Paul Hodson’s GARAGE BAND opens at the Mercury Colchester


GARAGE BAND, written by Andy Barrett and directed by Paul Hodson, has started its run at the Mercury Theatre, Colchester.

Four middle-aged, middle-class misfits try to spark a punk revival in this funny, touching and distinctly loud new play, featuring electric guitars, head-banging and existentialist philosophy!

But thirty years on from the mohicans, the glue sniffing and the safety pins through the nose, is there really any place for the 'spirit of punk' in a world full of babies, life-insurance and pasta machines?

"A must-see for anyone wanting to put a few teenage kicks back into their life" Nick Brunger -- What's On Stage
"A comic delight" Alfred Hickling -- The Guardian
"An iconic period which resonates with today's turbulent times, I very much doubt that audience attendances will be Pretty Vacant for this nod to the punk phenomenon." Nick Dines --

Catch the show before it closes on March 9th.

Blake Friedmann Theatre News


Roger Spottiswoode's stage adaptation of William Golding's THE SPIRE has completed its world-premiere run at the Salisbury Playhouse, directed by Gareth Machin.

'An outstanding piece of theatre, thought provoking and utterly absorbing. Not to be missed.' -- What's on Stage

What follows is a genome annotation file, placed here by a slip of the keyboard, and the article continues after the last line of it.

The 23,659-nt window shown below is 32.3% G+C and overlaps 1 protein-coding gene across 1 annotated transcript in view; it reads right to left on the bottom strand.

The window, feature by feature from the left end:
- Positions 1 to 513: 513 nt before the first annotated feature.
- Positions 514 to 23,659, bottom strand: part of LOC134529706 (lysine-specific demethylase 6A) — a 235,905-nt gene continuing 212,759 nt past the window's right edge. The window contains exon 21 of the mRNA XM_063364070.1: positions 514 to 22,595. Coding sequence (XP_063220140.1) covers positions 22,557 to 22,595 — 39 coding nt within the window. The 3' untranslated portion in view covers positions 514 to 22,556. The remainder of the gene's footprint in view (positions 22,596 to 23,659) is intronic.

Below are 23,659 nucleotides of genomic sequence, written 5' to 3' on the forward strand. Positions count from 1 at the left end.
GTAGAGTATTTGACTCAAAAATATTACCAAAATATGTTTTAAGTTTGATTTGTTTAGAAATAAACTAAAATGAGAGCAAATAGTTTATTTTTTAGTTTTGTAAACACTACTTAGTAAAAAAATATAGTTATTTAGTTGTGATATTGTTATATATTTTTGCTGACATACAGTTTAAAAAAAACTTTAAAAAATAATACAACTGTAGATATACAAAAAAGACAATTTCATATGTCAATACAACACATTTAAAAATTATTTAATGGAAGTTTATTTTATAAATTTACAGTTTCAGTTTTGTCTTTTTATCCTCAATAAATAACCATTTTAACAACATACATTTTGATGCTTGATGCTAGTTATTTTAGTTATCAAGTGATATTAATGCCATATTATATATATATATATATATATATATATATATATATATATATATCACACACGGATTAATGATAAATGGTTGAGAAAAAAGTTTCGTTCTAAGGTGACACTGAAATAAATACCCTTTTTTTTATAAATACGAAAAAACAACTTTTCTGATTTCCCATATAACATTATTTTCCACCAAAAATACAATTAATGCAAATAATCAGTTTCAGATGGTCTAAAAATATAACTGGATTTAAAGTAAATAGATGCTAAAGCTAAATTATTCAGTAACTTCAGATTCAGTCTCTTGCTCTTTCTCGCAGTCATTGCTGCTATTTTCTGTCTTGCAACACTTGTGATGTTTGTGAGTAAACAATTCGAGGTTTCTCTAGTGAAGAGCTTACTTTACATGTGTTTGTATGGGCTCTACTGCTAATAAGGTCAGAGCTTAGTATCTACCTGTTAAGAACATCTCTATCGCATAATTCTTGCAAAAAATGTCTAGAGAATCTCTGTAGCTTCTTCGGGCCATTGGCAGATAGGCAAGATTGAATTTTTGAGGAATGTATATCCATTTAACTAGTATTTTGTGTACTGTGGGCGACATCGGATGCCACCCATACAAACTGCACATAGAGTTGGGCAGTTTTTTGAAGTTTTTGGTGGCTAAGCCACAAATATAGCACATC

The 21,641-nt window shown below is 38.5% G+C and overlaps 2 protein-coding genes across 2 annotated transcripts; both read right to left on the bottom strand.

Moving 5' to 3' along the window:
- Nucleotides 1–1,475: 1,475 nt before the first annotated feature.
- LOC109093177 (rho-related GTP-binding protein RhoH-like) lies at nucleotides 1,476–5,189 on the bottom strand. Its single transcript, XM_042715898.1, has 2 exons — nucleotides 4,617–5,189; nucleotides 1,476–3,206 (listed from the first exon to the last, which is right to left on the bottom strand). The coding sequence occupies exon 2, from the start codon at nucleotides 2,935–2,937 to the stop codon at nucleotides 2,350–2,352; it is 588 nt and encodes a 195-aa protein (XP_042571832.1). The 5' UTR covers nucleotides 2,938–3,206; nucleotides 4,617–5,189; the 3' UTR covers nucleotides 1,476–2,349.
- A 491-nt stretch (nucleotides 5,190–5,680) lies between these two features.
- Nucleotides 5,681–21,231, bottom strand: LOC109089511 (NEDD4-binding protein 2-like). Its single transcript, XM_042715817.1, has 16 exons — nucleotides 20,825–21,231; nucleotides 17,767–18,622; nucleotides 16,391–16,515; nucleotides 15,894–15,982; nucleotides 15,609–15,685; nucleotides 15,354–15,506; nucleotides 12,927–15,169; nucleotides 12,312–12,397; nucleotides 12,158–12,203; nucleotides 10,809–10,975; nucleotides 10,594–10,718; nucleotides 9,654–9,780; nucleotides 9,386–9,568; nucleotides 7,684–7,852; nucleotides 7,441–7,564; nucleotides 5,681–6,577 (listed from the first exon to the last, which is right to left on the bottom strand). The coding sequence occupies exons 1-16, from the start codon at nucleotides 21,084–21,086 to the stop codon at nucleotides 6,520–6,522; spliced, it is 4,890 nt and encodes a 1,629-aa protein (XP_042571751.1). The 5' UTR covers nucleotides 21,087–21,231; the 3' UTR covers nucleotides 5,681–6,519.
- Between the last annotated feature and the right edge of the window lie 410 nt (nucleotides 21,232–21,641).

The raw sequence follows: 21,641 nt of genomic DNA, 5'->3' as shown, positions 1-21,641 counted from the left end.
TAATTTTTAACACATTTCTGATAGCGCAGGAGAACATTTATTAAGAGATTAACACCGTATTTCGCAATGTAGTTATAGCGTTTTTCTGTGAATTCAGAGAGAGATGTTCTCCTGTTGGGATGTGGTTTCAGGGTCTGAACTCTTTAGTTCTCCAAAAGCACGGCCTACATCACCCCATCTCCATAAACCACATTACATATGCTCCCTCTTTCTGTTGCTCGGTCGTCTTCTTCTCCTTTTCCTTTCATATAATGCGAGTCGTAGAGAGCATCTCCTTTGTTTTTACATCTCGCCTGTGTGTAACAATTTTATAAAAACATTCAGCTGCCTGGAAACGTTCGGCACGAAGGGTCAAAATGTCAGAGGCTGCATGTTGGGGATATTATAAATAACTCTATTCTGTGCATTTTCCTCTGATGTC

'A truly stunning, must-see production.' -- The Wiltshire Gazette and Herald

'Tense, compelling and historically interesting, another excellent Playhouse production.' -- The Southern Daily Echo


Meanwhile, Paul Hodson's Edinburgh Fringe First winner MEETING JOE STRUMMER is being revived at The Cockpit in Marylebone until 22nd December.

Paul's play tells the story of Nick and Steve, whose lives were transformed by Joe Strummer and The Clash.

Tickets are available here.

'Magnificently simple, heartfelt, clear and of only a couple of shows on this fringe that have actually made me cry, and many other people in the audience too.' -- Joyce MacMillan, The Scotsman 

'Punk defined a generation of Thatcher's children who went on to sell out and become something in the City. But where did all that idealism and integrity go? Paul Hodson's two-hander is not just a piece of nostalgia, but an entertaining account of how time slips away and how, even years later, we can still recall what it felt like to be 16.' -- Lyn Gardner, The Guardian

'Glowing with warmth, humour and self-deprecation… sincere and inspiring' -- Metro